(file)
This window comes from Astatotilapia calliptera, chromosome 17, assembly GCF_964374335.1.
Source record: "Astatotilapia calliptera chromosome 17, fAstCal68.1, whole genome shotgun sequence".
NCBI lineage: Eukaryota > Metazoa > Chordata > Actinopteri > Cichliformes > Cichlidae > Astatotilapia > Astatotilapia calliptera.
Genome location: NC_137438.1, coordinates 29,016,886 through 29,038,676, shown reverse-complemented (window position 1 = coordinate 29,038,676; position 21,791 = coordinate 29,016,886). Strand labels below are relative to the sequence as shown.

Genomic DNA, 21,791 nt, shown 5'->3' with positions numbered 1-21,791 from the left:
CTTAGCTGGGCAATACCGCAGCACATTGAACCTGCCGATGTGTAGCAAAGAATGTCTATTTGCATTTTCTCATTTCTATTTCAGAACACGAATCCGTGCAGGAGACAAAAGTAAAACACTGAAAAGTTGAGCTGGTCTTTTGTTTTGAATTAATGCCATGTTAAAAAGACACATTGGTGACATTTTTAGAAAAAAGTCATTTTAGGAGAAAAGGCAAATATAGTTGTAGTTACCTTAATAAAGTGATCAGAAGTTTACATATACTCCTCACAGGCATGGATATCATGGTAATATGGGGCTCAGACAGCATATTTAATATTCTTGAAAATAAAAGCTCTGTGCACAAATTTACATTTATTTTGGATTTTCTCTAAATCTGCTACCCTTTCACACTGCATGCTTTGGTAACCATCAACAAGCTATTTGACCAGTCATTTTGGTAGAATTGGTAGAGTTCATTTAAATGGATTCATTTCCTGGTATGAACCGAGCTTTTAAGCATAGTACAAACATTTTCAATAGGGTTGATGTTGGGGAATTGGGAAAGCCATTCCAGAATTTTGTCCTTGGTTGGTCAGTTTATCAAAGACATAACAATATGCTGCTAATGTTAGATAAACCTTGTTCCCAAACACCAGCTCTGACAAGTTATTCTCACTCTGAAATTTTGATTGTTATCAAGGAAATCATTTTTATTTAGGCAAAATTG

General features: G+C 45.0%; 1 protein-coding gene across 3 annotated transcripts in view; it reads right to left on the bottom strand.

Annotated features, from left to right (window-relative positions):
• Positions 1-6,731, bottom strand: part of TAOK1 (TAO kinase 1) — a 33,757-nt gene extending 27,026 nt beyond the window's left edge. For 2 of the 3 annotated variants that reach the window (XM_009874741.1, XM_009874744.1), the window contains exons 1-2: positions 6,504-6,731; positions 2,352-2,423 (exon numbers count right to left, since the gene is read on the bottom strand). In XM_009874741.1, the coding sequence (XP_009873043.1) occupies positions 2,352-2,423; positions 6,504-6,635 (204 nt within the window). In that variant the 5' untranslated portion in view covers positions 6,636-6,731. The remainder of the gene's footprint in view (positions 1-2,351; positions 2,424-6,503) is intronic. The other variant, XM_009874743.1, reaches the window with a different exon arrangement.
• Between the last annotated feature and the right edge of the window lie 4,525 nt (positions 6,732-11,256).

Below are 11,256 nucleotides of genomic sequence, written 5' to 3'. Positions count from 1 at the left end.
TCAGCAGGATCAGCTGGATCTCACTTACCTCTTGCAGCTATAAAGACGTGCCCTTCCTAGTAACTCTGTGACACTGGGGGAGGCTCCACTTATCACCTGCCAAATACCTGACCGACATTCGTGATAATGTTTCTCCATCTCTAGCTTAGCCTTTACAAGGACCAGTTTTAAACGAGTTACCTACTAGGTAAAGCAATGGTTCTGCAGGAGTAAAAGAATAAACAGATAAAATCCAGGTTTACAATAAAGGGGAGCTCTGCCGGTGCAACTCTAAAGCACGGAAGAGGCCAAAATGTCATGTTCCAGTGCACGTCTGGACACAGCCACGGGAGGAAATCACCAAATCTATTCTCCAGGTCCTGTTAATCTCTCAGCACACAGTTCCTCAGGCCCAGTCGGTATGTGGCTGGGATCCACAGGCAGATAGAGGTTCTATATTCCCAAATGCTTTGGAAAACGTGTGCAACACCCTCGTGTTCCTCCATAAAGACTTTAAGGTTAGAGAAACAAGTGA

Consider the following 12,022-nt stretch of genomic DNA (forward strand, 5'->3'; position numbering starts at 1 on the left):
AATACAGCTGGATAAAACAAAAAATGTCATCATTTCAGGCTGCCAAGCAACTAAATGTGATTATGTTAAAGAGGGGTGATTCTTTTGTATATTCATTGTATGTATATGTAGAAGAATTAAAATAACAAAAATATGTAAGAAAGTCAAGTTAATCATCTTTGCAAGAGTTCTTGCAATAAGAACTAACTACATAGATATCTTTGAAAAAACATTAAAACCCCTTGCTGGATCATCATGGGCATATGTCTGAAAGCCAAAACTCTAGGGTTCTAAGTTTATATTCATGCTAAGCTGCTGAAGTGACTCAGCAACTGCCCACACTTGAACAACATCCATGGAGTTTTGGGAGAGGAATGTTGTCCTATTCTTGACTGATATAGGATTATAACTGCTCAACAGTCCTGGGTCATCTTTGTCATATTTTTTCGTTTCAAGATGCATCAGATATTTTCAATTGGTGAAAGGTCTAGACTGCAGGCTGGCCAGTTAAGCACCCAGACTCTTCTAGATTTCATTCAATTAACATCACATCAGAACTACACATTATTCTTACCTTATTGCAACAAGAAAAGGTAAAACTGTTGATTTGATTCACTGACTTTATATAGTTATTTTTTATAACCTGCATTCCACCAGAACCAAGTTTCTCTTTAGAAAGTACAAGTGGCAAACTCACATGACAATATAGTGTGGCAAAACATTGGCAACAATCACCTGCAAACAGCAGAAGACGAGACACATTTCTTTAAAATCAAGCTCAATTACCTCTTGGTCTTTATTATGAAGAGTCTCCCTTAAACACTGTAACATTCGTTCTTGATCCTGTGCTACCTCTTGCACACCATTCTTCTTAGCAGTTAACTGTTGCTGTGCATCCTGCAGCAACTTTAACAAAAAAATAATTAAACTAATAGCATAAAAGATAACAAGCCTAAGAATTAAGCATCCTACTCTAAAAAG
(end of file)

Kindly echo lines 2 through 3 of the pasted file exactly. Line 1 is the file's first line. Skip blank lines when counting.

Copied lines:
Source record: "Astatotilapia calliptera chromosome 17, fAstCal68.1, whole genome shotgun sequence".
NCBI lineage: Eukaryota > Metazoa > Chordata > Actinopteri > Cichliformes > Cichlidae > Astatotilapia > Astatotilapia calliptera.